Nina's Reading Blog

Comments on books I am reading/listening to

Archive for the ‘Biography’ Category

Zealot: The Life and Times of Jesus of Nazareth

Posted by nliakos on October 20, 2014

by Reza Aslan (Random House 2013)

This is the book I have wanted to read for many years: a book that puts the religious narrative(s) into a historical context. Jesus, Paul, James, Masada, the Jewish revolt against the Roman Empire, the apostles, the Dead Sea Scrolls and the Q material, the Bible, Pilate and Herod, and much, much more, all contextualized and explained clearly. Reza Aslan writes forcefully about what we know, what we can reasonably speculate about, what we might hazard a guess about, and what is pure fabrication. When the gospels contradict each other, he muses as to why that is and what it might mean. He cites numerous sources, some modern and others 2,000 years old, to back up his thesis: that the Jesus Christ worshipped by Christians today has little in common with Jesus of Nazareth–the former a god, the latter a man–an uneducated laborer, a revolutionary, and one of a plethora of failed messiahs that lived and died violent deaths around that time (but the only one, Aslan points out, that “would not be forgotten”). As I have long believed, it was Paul (a Jew who apparently came to hate Jews) who created and spread the Christian religion. (Aslan points out that “more than half of the twenty-seven books that now make up the New Testament are either by or about Paul.” p. 215) What Jesus preached, and what his brother James (the Just) preached after him, is completely different from what Paul preached–but Jesus and James were preaching to other Jews, whereas Paul preached to Gentiles, facilitating the spread of his doctrines among the majority of peoples who knew nothing of the Torah and Jewish laws and customs and so were unable to recognize that much of what Paul was preaching would have been anathema to Jesus.  Aslan also shows how Christian anti-Semitism was born after the Romans destroyed Jerusalem and historical events were changed to absolve the Romans of responsibility for Jesus’ death–and cast the blame on the Jews. Aslan shows how absurd these allegations actually are.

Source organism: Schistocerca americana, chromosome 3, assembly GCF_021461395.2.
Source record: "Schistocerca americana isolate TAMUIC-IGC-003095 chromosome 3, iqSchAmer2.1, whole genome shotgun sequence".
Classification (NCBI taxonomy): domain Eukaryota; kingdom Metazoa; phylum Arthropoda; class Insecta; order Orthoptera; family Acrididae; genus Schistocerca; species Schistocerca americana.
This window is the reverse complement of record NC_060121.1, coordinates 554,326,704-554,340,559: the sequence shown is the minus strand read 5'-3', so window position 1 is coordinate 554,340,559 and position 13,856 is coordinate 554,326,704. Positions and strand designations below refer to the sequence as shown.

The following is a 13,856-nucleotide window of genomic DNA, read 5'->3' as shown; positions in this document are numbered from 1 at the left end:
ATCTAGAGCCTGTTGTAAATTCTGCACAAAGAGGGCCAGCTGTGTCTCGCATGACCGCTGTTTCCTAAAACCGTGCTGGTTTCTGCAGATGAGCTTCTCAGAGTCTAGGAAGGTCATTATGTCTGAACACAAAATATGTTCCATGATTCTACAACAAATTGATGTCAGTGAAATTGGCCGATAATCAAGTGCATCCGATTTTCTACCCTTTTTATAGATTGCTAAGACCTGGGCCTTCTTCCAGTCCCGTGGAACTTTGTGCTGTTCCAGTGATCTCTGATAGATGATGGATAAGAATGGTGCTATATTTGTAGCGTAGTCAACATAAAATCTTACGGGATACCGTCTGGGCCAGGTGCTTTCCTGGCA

I learned so much from reading this book! I am looking forward to reading more of Reza Aslan, like Muslims and Jews in America, Beyond Fundamentalism, and No god but God.

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The First Muslim: The Story of Muhammad

Posted by nliakos on May 6, 2014

by Lesley Hazelton (Riverhead Books 2013)